Welcome to The STEM Sessions Podcast. I am Jarl Cody, your host and narrator.

Several years ago, I attended a Penn & Teller show at which they performed their “Card Trick to Find Love”. You can find several performances of the trick on YouTube, but the quick summary is audience members rip four random playing cards in half, stack them, perform a series of shuffles as instructed by Penn, place the top card against their heart, perform another series of shuffles and throwaways, and if the last card remaining is the matching half of the card against their heart, then they will find love.

Penn then asks the audience to cheer and hold up their cards if they found love, while he and Teller search the audience for someone whose cards do not match. After finding said person, Penn stammers with excuses for why the trick didn’t work, before shouting “…or it’s because you’re too stupid to follow simple directions” confirming the trick is actually a trick.

Well, me being me, in the following days, I made a spreadsheet showing the card arrangement after each step in the trick, and deconstructed the math. While I will leave that task for you to repeat on your own time, I’ll discuss a few of the steps now.

This is The STEM Sessions Podcast – Episode Eight. Algebraic Performance

A common trick employed my magicians and psychics is asking their audience to pick a number, then instructing them to perform a series of mathematical operations, deriving a new number, which the performer correctly guesses. Of course, we know this isn’t magic or clairvoyance. We know the performer forces the results via the math, whether or not we understand the details.

In magic, a “force” is the action taken by a magician to get you to do what he needs you to do for the trick to be successful. It’s the building block of nearly all tricks with audience participation. The force could be ensuring you select the predetermined object at the beginning of the trick, or making you perform a series of operations that will always produce the same end result regardless of the starting number.

Let’s run through a very rudimentary example as you might hear it live:

Pick a number, any number. Do you have a number? Good. Now double it. Now add ten to that new number. Everybody still with me? Fantastic! Now I want you to divide the sum by two, and then subtract your original number. You all now have a new number in your head, and now I’m going to guess what it is. Is it five?

When the instructions are given verbally, in a crowd, with excitement and a magician’s flare behind them, it’s easy to get caught up in the trick; especially when you’re focused on correctly implementing the current step and listening for the next one so you won’t fall behind. But when written out algebraically, it’s easier to see what’s occurring.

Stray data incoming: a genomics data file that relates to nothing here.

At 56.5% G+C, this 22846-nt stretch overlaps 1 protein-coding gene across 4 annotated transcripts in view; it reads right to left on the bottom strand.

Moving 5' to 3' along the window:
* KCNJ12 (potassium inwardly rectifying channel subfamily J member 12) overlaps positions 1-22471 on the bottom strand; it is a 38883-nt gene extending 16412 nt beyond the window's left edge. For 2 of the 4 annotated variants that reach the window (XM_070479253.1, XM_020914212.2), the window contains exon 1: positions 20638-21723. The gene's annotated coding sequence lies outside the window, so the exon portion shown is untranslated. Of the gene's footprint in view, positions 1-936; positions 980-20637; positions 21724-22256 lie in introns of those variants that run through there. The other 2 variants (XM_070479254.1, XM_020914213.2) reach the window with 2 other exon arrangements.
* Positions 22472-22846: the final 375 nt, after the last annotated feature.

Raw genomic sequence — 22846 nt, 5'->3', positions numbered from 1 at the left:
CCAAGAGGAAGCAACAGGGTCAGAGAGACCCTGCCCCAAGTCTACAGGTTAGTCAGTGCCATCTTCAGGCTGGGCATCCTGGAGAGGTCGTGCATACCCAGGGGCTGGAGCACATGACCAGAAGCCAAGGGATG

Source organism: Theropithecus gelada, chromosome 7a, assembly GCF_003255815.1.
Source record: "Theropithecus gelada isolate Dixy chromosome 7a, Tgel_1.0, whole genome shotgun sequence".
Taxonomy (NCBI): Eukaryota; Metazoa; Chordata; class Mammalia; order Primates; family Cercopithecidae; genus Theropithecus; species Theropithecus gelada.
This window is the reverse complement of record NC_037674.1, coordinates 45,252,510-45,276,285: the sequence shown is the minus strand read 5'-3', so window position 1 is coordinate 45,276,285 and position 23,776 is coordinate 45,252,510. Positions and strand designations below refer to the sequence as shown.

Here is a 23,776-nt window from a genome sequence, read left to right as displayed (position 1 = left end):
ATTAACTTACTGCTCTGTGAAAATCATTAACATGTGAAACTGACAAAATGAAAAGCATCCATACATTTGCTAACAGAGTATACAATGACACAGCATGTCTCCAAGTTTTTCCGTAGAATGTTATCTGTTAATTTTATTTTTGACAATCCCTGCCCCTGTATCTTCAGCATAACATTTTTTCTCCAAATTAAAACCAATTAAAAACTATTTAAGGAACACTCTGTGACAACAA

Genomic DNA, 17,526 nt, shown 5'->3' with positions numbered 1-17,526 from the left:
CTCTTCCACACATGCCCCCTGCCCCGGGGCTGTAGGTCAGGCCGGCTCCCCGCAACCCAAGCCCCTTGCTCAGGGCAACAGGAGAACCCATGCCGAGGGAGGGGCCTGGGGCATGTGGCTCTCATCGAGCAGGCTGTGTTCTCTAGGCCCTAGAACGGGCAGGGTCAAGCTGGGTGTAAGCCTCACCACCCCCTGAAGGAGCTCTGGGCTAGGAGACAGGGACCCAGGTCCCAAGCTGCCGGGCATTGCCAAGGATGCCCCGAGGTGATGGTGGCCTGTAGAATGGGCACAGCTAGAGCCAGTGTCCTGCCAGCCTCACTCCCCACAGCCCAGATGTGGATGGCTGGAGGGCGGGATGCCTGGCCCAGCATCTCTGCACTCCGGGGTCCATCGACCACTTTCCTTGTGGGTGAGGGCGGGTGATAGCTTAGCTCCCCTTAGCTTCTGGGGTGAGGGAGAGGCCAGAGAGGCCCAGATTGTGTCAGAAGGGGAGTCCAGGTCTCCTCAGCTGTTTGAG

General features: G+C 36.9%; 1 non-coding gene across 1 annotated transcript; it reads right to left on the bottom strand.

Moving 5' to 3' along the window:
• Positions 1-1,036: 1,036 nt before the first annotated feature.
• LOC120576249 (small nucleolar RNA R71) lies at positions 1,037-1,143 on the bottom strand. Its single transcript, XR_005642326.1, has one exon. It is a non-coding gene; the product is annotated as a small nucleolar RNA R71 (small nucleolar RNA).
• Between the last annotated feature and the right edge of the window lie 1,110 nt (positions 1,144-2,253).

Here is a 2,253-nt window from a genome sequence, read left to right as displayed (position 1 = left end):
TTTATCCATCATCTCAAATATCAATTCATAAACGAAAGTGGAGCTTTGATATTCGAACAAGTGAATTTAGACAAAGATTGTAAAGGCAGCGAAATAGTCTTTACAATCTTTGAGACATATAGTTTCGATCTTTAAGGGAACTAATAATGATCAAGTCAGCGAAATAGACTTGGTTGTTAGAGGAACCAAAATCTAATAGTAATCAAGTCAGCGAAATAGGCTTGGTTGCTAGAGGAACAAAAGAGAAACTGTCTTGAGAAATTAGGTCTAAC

Let’s run thru the math in the instructions.

Pick a number: N

Double it: 2N

Add ten: 2N + 10

Divide by two: (2N + 10) / 2 = N + 5

Subtract the original number: N + 5 – N = 5

The magician then asks if your number is five. He’s correct. And everyone is amazed.

When viewed in this format, the force is obvious. Regardless of the starting number, the final result will always be five, because, in the end, the series of operations is designed to cancel out the original number and leave you with the number five.

What’s more, there is nothing overly complex about the above series of operations. In fact, given a bit of time, one can develop any number of combinations that will force a desired answer. Here’s another example:

Pick a number: N

Add six: N + 6

Multiply by three: (N + 6) x 3 = 3N + 18

Subtract 18: 3N + 18 – 18 = 3N

Divide by the original number: 3N / N = 3

The magician guesses three. He’s once again correct. And again, everyone is amazed.

After seeing a few of these, you start to understand the methodology. Later operations undo prior operations in the guise of adding complexity, even though they’re actually simplifying the problem. And at some point, the original number needs to be cancelled out.

Similar manipulations are the secret behind many card tricks. In Penn & Teller’s “Card Trick to Find Love”, the audience member starts with four unique playing cards (no pairs), selected by the audience member from tables of cards before the show. When the trick starts, the audience is asked to place their cards in any order, face down, rip the stack in half, and place one stack on top of the other, resulting in a stack of eight half-cards.